Frequently Asked Questions
Following are questions about how chemical cleaning processes work, including descriptions of industry standards, environmental impacts, and chemical cleaning best practices.
Are chemicals labeled “natural” safer than other products?
Products labeled “natural” are only sometimes safer than alternatives, depending on their ingredients and effects. The “natural” label usually means that the chemical derived from an organic source. For instance, some manufacturers process corn for their chemicals instead of petroleum. Because the ingredients are the same, they would pose the same environmental and health risks as their unlabeled alternatives.
Why do water-based cleaners require agitation?
Agitation involves recirculating cleaners into soils. The increased exposure to the chemicals allows water to attack soils more quickly and efficiently.
What do alkaline aqueous solutions do?
Alkaline aqueous solutions are water-based mixtures with pH > 7.0. They clean grease, oil, soil, petroleum, and other waste using surfactants, emulsifiers, and sequestering agents. Alkaline aqueous solutions may require corrosion inhibitors for use on metals such as aluminum and special procedures for disposal.
What are high-alkaline water-based cleaners, and are they dangerous?
High-alkaline water-based cleaners have high pH levels that temporarily separate oils from surfaces. Because oil can be redeposited on surfaces as it floats, these cleaners have limited effectiveness. Highly alkaline chemicals can cause burns and choking vapors, and are too corrosive for disposal down drains.
What does “biodegradable” mean?
Biodegradable means capable of decomposing due to biological agents such as bacteria. Chemicals that biodegrade are generally safe for the environment because they do not leave behind hazardous compounds.
What are petroleum-based solvents, and are they hazardous?
Petroleum-based solvents include chemicals such as trichlorethylene, benzene, and xylene. They create hazardous smog, causing many state laws to prohibit their use. Water-based detergents are generally safer alternatives.
How does pH affect waste disposal?
A chemical’s pH level determines whether it is safe to drain into a sanitary sewer. State laws prohibit the discharging of liquids with pH > 5.0 or pH < 9.0, as they can corrode pipes.
What is a VOC?
VOC is short for Volatile Organic Compound, meaning organic chemicals that evaporate at room temperature. They include acetone, formaldehyde, alcohol, ethanol, and other substances common in consumer products. State and federal laws regulate VOC emissions due to the hazardous ozone they produce.
Do all surfactants biodegrade?
Most surfactants biodegrade in sewage treatment plants or septic tanks after drain disposal. Aerobic microorganisms can divide them into water, carbon dioxide, and minerals. However, surfactants do not always biodegrade under anaerobic conditions. Cationic surfactants have higher toxicity than anionic or non-ionic surfactants.
How do quaternary disinfectants kill microorganisms?
Germicidal quarternaries are positively charged, which attracts them to negatively-charged areas of microorganism cells. This attachment disrupts lipids on the cells’ surface, killing the cells and then the organism.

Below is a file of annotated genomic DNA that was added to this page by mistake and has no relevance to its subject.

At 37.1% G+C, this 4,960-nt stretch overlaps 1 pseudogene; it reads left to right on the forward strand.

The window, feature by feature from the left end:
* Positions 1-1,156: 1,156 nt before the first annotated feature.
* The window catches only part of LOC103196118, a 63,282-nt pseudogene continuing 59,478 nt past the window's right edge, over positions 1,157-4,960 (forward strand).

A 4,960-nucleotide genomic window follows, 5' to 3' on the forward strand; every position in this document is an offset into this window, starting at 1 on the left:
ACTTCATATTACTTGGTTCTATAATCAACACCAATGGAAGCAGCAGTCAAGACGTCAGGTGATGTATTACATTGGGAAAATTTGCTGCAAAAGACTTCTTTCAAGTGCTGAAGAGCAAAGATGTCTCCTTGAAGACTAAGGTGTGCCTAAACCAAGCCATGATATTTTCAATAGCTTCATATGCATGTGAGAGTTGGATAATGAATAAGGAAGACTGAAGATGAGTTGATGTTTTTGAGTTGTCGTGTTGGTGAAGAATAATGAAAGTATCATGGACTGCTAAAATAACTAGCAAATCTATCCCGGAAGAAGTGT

Why does hard water tolerance matter?
Water hardness can reduce quaternary disinfectants’ effectiveness. Calcium (Ca +2) and Magnesium (Mg +2) cations in hard water attach to microorganism cells, preventing quaternary disinfectants from disrupting them. Sanitizers and disinfectants typically list their water hardness tolerance in ppm.
Why does contact time matter?
Contact time determines the amount of time disinfection takes. Short contact time is ideal for saving on labor. The minimum required contact time is 1 minute for food contact surfaces and 5 minutes or less for other surfaces. The maximum contact time for any disinfectant is 10 minutes.
What are “broad spectrum” disinfectants?
The EPA defines “broad spectrum” disinfectants by their ability to eliminate all three major pathogen types: bacteria, fungi, and viruses. Sanitizers do not qualify as “broad spectrum” because they only target bacteria.
How do “gram positive” and “gram negative” bacteria differ?
Gram-positive bacteria can be stained black or blue while gram-negative bacteria cannot. Gram-postive bacteria include Listeria, Staphylococcus, and Streptococcus while gram-negative bacteria include E. coli, Salmonella, and Legionella.
What are antibiotic resistant bacteria?
Antibiotic resistant bacteria have mutated so that formerly effective antibiotic levels no longer destroy them. For instance, many Staphylococcus strains are resistant to Methicillin and Vancomycin, requiring alternative means of disinfection.
How does the EPA regulate antimicrobials?
The EPA requires efficacy, toxicology, and product chemistry data for registration and periodic reregistration. Manufacturers must disclose products’ safety, effectiveness, formulas, manufacturing processes, and analytical methods according to the Code of Federal Regulations (CFR). The EPA’s Office of Enforcement and Compliance (OEC) can suspend and revoke registrations, levy fines, seize property, and make arrests.
What factors determine whether or not a disinfectant works effectively?
Dilution rate, contact time, temperature, pH, soil levels, and targeted organisms all affect disinfectant performance. Bleach works best in cold water and acidic conditions, while quaternary disinfectants work best in warm water and alkaline conditions. Disinfectants vary in their health claims against particular pathogens but generally require proper dilution and removal of heavy soils.
Can quaternary disinfectants clean floors with acrylic finishes?